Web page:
But for now, you can throw it together with any number of carbohydrate-and-fat toppings and make crisps, cobblers, betties, slumps, pandowdies, and, of course, crumbles. My choice of making crumble was informed mostly by my lack of oatmeal to make a crisp topping and my lack of patience to make a drop biscuit topping.
Lest anyone think I make dessert with any regularity (ha!), be it known that this was a Special Occasion follow-up to the delicious pulled pork dinner Shannon and I made. We had it for breakfast the next morning, and it was still great. I highly recommend doing the same if you have the self-control to make it last.
Rhubarb Crumbleadapted from Smitten Kitchen & Animal, Vegetable, Miracleserves 4-6
1 stick butter, melted
1 1/3 cup flour (I used a little whole wheat because I ran out of AP. Not a bad flavor, really)
3 tbsp. brown sugar
1 tbsp. white sugar
1 tsp. baking powder
~3 cups (one farmers’ market bunch) rhubarb, chopped to 1/2 inch pieces
1/3 cup honey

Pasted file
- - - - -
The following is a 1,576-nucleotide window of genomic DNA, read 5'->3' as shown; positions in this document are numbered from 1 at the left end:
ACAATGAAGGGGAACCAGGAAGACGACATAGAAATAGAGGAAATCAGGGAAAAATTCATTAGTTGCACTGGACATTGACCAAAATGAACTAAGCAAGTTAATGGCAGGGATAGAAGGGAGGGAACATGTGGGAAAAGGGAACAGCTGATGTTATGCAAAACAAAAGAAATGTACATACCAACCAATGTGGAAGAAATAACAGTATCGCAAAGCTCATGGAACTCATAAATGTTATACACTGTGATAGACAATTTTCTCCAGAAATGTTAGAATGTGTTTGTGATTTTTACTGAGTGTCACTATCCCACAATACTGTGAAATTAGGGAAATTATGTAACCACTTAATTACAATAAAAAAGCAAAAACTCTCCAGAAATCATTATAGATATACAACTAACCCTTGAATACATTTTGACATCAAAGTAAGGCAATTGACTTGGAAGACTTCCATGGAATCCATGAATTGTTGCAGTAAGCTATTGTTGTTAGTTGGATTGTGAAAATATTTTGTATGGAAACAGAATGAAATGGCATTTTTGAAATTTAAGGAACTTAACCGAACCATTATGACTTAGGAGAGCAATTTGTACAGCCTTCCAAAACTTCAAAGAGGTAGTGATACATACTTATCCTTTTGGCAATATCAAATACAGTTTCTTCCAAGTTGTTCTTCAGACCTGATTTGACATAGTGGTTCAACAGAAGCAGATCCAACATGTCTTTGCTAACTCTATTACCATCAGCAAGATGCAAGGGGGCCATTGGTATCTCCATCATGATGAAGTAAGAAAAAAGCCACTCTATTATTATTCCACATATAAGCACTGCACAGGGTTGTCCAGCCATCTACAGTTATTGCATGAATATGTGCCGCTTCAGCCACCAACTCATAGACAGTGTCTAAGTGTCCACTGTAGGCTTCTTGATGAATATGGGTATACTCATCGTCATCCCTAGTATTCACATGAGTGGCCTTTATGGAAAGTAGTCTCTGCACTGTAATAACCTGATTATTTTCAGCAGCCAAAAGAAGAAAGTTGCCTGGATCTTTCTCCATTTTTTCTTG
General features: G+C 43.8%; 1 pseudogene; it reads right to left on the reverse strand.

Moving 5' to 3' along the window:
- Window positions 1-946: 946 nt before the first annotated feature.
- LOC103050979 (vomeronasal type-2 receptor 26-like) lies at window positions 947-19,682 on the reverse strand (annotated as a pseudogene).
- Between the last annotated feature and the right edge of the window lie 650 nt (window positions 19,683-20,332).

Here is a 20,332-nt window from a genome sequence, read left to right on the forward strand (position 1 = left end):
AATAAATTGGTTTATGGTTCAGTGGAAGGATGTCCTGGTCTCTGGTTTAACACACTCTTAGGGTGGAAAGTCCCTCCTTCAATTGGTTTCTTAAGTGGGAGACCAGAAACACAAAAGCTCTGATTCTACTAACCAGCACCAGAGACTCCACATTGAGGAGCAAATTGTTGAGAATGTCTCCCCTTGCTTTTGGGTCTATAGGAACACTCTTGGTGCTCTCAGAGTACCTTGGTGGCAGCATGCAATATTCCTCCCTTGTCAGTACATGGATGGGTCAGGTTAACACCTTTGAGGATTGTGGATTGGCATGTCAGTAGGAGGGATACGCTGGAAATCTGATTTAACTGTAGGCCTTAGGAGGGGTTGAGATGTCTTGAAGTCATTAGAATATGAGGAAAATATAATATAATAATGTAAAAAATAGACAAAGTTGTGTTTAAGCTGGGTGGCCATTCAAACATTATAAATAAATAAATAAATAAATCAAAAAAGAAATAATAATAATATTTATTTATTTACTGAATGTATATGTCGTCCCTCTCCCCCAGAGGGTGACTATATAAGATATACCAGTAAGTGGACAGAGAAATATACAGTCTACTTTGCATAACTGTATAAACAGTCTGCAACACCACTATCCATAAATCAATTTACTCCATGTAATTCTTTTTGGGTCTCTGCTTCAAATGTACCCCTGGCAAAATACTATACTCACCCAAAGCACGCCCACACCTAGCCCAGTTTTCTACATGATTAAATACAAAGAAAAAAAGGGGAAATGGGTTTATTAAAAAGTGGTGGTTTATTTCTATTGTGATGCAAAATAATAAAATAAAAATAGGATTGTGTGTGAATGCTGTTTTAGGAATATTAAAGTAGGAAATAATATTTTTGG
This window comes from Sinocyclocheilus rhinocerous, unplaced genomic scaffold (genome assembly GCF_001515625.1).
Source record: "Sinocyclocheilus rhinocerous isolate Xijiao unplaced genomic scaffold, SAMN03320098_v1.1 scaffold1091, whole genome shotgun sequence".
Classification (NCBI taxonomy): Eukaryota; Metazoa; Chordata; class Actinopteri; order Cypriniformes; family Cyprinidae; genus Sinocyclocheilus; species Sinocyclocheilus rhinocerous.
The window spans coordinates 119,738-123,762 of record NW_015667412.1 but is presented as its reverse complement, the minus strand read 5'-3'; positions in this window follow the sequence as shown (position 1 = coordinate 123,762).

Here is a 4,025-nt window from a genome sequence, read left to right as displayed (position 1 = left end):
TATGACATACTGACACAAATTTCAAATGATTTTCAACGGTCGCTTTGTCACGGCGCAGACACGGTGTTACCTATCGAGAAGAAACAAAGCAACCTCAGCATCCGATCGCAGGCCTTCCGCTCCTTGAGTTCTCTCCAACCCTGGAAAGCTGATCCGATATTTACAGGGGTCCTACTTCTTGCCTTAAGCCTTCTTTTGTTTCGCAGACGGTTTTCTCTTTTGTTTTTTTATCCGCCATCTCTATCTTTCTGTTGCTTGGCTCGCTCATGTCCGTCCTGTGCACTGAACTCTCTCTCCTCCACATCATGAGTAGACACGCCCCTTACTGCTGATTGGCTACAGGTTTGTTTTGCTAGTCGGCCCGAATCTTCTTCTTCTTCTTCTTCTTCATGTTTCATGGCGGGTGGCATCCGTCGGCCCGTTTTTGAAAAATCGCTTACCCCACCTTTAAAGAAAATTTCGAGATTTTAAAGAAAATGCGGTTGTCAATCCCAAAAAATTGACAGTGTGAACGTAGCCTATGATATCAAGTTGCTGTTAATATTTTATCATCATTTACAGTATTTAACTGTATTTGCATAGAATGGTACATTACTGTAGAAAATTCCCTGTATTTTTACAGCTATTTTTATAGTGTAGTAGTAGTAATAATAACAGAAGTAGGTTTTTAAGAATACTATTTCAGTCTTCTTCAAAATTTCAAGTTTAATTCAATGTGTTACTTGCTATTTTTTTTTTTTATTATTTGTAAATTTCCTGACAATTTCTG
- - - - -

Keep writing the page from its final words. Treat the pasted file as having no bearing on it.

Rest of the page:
1 tbsp. cornstarchPreheat oven to 375º. Combine flour, sugars, and baking powder in a small bowl. Pour in melted butter and stir until it’s crumbly and no dry streaks remain. Sample a hunk, then stick it in the fridge to cool. Meanwhile, toss the rhubarb with the cornstarch until thoroughly combined. Stir in honey and pour mixture into a buttered 8 or 9 inch baking pan. Top with reserved flour/butter mixture and bake for 40 minutes, until browned and bubbly.

Seasonality! What a thing. As I mentioned before, I’m currently in the throes of a major crush on rhubarb. I could seriously eat rhubarb compote right from the pan, burning my tongue in the process, and it kills me that I have no way to can all this bounty and save it for grayer days when I will sorely need it.

But for now, you can throw it together with any number of carbohydrate-and-fat toppings and make crisps, cobblers, betties, slumps, pandowdies, and, of course, crumbles. My choice of making crumble was informed mostly by my lack of oatmeal to make a crisp topping and my lack of patience to make a drop biscuit topping.